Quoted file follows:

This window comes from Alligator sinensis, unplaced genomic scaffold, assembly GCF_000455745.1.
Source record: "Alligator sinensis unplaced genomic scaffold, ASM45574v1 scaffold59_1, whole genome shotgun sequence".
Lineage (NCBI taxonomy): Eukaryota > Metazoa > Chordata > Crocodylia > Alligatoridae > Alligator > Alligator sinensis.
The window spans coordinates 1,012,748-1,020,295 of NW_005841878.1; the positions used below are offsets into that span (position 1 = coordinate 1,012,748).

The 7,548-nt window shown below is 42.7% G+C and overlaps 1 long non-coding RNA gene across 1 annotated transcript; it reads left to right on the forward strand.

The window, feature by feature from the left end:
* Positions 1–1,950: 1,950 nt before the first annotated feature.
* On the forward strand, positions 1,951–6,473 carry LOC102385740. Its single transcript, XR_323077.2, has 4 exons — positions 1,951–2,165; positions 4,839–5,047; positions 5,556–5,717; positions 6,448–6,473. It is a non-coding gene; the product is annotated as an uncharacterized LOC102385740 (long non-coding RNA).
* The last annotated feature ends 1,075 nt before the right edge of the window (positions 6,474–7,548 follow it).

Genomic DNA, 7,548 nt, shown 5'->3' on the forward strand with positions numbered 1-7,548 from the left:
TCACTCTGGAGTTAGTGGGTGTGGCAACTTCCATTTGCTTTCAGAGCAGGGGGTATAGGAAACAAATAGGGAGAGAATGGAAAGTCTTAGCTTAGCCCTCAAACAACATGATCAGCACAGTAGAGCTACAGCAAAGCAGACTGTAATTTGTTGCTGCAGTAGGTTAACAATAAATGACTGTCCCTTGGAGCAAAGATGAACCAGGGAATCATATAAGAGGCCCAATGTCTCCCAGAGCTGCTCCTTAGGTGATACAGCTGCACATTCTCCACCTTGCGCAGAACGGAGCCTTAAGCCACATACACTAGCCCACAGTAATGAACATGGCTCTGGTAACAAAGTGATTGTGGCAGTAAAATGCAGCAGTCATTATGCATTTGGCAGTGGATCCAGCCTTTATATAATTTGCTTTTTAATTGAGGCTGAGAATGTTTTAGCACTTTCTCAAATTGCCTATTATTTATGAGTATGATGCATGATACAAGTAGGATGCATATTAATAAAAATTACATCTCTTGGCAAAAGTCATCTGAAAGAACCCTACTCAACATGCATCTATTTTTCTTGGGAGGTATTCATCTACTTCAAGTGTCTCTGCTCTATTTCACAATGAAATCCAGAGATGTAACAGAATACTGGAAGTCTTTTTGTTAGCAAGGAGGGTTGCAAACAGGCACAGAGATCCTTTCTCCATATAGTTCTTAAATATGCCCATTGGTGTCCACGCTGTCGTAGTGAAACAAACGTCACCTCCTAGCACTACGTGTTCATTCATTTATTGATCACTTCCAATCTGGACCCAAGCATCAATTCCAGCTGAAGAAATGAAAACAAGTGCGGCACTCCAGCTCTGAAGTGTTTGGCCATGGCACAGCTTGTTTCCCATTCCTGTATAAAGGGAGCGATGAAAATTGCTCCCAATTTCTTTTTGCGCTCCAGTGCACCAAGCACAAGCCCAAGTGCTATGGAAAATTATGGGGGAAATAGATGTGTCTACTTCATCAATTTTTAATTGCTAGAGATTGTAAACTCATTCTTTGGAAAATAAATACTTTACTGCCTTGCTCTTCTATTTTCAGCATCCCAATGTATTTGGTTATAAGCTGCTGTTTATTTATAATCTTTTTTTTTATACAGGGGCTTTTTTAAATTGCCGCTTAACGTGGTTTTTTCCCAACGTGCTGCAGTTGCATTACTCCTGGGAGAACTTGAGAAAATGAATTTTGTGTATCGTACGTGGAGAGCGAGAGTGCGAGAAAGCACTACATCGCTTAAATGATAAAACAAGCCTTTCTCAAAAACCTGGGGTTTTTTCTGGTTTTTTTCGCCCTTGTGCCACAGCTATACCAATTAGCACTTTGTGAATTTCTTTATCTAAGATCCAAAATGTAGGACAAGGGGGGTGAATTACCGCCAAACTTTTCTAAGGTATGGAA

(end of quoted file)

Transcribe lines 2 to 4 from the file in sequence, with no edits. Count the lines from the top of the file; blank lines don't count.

Source record: "Alligator sinensis unplaced genomic scaffold, ASM45574v1 scaffold59_1, whole genome shotgun sequence".
Lineage (NCBI taxonomy): Eukaryota > Metazoa > Chordata > Crocodylia > Alligatoridae > Alligator > Alligator sinensis.
The window spans coordinates 1,012,748-1,020,295 of NW_005841878.1; the positions used below are offsets into that span (position 1 = coordinate 1,012,748).